in deserts low (less than 30 cm per year) and unpredictable rainfall results in landscapes dominated by plants and animals adapted to aridity. Vegetation is typically sparse, though spectacular blooms may occur following rain. Deserts can be cold or warm and daily temperates typically fluctuate. In dune areas vegetation is also sparse and conditions are dry. This is because sand does not hold water well so little is available to plants. In dunes near seas and oceans this is compounded by the influence of salt in the air and soil. Salt limits the ability of plants to take up water through their roots.
animals that use metabolically generated heat to regulate body temperature independently of ambient temperature. Endothermy is a synapomorphy of the Mammalia, although it may have arisen in a (now extinct) synapsid ancestor; the fossil record does not distinguish these possibilities. Convergent in birds.
union of egg and spermatozoan
offspring are produced in more than one group (litters, clutches, etc.) and across multiple seasons (or other periods hospitable to reproduction). Iteroparous animals must, by definition, survive over multiple seasons (or periodic condition changes).
having the capacity to move from one place to another.
the area in which the animal is naturally found, the region in which it is endemic.
an animal that mainly eats all kinds of things, including plants and animals
breeding is confined to a particular season
reproduction that includes combining the genetic contribution of two individuals, a male and a female
uses touch to communicate
that region of the Earth between 23.5 degrees North and 60 degrees North (between the Tropic of Cancer and the Arctic Circle) and between 23.5 degrees South and 60 degrees South (between the Tropic of Capricorn and the Antarctic Circle).
A terrestrial biome. Savannas are grasslands with scattered individual trees that do not form a closed canopy. Extensive savannas are found in parts of subtropical and tropical Africa and South America, and in Australia.
A grassland with scattered trees or scattered clumps of trees, a type of community intermediate between grassland and forest. See also Tropical savanna and grassland biome.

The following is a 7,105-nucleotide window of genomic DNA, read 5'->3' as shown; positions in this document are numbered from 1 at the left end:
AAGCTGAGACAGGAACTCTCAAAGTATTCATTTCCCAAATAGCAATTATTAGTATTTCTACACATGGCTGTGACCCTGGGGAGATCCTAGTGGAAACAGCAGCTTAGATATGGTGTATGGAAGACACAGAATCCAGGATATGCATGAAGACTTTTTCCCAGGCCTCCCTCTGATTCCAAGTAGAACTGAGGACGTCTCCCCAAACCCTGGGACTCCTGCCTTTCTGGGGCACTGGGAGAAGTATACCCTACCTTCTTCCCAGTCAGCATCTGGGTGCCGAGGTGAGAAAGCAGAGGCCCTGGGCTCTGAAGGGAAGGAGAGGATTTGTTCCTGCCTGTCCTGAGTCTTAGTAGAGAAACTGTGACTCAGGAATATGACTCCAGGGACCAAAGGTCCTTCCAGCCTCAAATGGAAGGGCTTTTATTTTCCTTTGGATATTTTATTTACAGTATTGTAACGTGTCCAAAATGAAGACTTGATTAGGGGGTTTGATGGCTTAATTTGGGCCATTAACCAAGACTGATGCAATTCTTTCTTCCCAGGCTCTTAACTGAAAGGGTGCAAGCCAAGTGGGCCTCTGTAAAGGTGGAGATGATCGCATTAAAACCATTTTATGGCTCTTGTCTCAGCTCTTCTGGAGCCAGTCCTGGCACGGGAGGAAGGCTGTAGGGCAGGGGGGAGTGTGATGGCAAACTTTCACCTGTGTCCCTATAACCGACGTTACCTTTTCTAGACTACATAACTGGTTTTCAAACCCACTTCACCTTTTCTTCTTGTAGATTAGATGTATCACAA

A terrestrial biome found in temperate latitudes (>23.5° N or S latitude). Vegetation is made up mostly of grasses, the height and species diversity of which depend largely on the amount of moisture available. Fire and grazing are important in the long-term maintenance of grasslands.
uses sight to communicate
reproduction in which fertilization and development take place within the female body and the developing embryo derives nourishment from the female.
young are relatively well-developed when born
National Geographic Society. 1979. Wild Animals of North America. Washington D.C.: National Geographic Society.
University of New Mexico. 2002. "Sevilleta Long Term Ecological Research" (On-line ). Accessed 10/02/02 at http://sevilleta.unm.edu/data/species/mammal/socorro/profile/tawny-bellied-cotton-rat.html.
Baker, R., K. Shump Jr. 1978. Sigmodon fulviventer. Mammalian Species, 94: 1-4.
Cahalane, V. 1954. Mammals of North America. New York: Macmillan Company.
Davis, W., D. Schmidly. 1994. "The Mammals of Texas" (On-line ). Accessed 10/02/02 at http://www.nsrl.ttu.edu/tmot1/sigmfulv.htm.
Langly, R., G. Prince, H. Ginsberg. 1998. HIV type-1 Infection Of The Cotton Rat. Proc Natl Acad Sci USA, 95(24): 14355-60.
Wilson, D., S. Ruff. 1999. The Smithsonian Book of North American Mammals. Washington and London: Smithsonian Institution Press.